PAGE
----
Center working to solve food security issues

Community Action Center to test services in two nearby cities

Food+bank+manager+Ashely+Vaughan+describes+the+mobile+farm+stand+as+her%0Apride+and+joy+on+Tuesday+afternoon+in+the+Neill+Public+Library.

TIMOTHY FAIRBANKS-CLOUSER

Food bank manager Ashely Vaughan describes the mobile farm stand as her pride and joy on Tuesday afternoon in the Neill Public Library.

Loren Negron, Evergreen reporter

*This article was updated to include that the Pullman League of Women Voters hosted the event.

A guest speaker from the Community Action Center spoke about food security issues and efforts in Whitman County as part of the Brown Bag Lunch Series on Tuesday at the Neill Public Library.

The Pullman League of Women Voters hosted the event as part of their series.

CAC food specialist Ashley Vaughan said the CAC plans to reapply for the National Institute of Food and Agriculture’s Community Food Projects Competitive Grants Program in November 2020. In 2019 they requested $400,000, but they found out in September that their request was not granted.

She said CAC will do pilot tests in Genesee in Latah County and Endicott in Whitman County using the feedback they received. They are working to develop a mobile fresh food van with the CAC truck. Food items will be placed in the truck.

Vaughn said they want to see how this service will work in those pilot areas and use the information they garner as evidence on their grant application. They plan to get more support by working with local farmers.

CAC now has a second food bank due to their partnership with Northwest Harvest, a statewide hunger relief agency, she said.

“We have come to a point where I’m not running out of food anymore,” Vaughn said. “I used to run out of food, especially during the summertime.”

Vaughn said she recently started a dietary restricted section in the CAC’s food pantry to accommodate those who have special dietary needs. This includes low-sodium and gluten-free food.

Food security is a prevalent issue, Vaughn said, about 20 percent of those who come to the food pantry are involved with the campus in some way.

“There’s a lot of people that come through that have food insecurity issues, especially those who are foreign,” she said.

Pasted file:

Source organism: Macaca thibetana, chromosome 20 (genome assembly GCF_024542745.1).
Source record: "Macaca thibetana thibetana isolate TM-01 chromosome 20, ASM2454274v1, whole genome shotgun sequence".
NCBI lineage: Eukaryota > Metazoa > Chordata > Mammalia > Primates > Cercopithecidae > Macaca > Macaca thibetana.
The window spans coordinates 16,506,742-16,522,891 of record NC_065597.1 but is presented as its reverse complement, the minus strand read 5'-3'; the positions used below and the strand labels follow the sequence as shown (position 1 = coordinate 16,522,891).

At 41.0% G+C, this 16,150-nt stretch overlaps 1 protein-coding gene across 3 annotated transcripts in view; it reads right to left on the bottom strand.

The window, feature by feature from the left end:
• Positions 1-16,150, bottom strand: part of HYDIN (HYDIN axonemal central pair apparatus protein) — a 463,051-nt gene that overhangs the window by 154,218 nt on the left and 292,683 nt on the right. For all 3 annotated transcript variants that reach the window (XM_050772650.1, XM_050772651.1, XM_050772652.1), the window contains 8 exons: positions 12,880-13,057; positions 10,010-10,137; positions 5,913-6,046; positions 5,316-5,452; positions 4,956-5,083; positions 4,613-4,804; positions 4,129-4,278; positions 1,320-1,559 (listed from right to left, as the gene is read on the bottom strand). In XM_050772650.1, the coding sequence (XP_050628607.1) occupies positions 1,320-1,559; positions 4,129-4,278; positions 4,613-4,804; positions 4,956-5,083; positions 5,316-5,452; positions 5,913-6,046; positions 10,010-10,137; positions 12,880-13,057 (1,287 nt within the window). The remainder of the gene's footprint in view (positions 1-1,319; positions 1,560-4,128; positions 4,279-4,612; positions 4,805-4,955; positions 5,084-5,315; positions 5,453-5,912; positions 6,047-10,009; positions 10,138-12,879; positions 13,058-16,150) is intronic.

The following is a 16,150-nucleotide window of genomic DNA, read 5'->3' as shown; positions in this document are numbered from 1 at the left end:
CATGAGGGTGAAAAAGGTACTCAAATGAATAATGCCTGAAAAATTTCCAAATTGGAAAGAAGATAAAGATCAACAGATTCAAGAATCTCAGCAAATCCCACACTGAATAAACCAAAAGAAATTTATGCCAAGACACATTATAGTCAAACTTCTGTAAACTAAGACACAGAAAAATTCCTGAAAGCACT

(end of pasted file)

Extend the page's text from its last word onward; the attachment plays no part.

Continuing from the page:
The CAC’s food bank is open from 11 a.m. to 1 p.m. on Wednesdays and from 4-6 p.m. on Thursdays, she said. Foodbank users are given a number and get called during distribution time where they receive boxes, bags and a cart.

Vaughn said there are no eligibility restrictions for the food bank. Anyone is welcome to come in and get the food they need.

“I want people to take what they think they need for their family. I don’t know their whole story,” she said.

Vaughn said there is a big need for food security in the community. However, resources like food pantries are stigmatized.

“If you need food, that’s what we’re here for,” she said. “When you come to the food pantry for food, you are saving a little bit of money that can go into other things, helping pay your bills to get you up a little bit.”

Vaughn said the demographics of those using the pantry are changing.

“We serve all of Whitman County, but now I’m starting to see a few Latah County [residents] coming in from Moscow, especially since they are down to one food pantry now,” she said.

There are additional food pantries on the University of Idaho campus, Vaughn said.

She said she is working with two WSU food pantries to supply them with food. She also collaborates with the Women*s Center. Vaughn said she will be meeting with two other food pantries in Lighty Student Services Building to help expand CAC’s support in the community.

A WSU fraternity recently contacted CAC seeking partnership for a community meal event on Feb. 26, 2020, Vaughn said. The fraternity will be providing all of the food, and they have a budget for the CAC to use.

Aside from their food bank and pantry, the CAC also organizes cooking classes for the community, she said. They have a six-week curriculum dedicated to Supplemental Nutrition Assistance Program education. Vaughn also does a one-hour cooking class quarterly.

Kayla Wakulich, graduate assistant for WSU’s Center for Civic Engagement, said the WSU basic needs task force is starting again. They plan to get the Greek system more involved and garner more partnerships to help address people’s basic needs on campus.

The next Brown Bag Lunch Series is on Dec. 17, 2019 from 12-1 p.m. at the Neill Public Library. The City of Pullman’s council election results will be discussed during the event.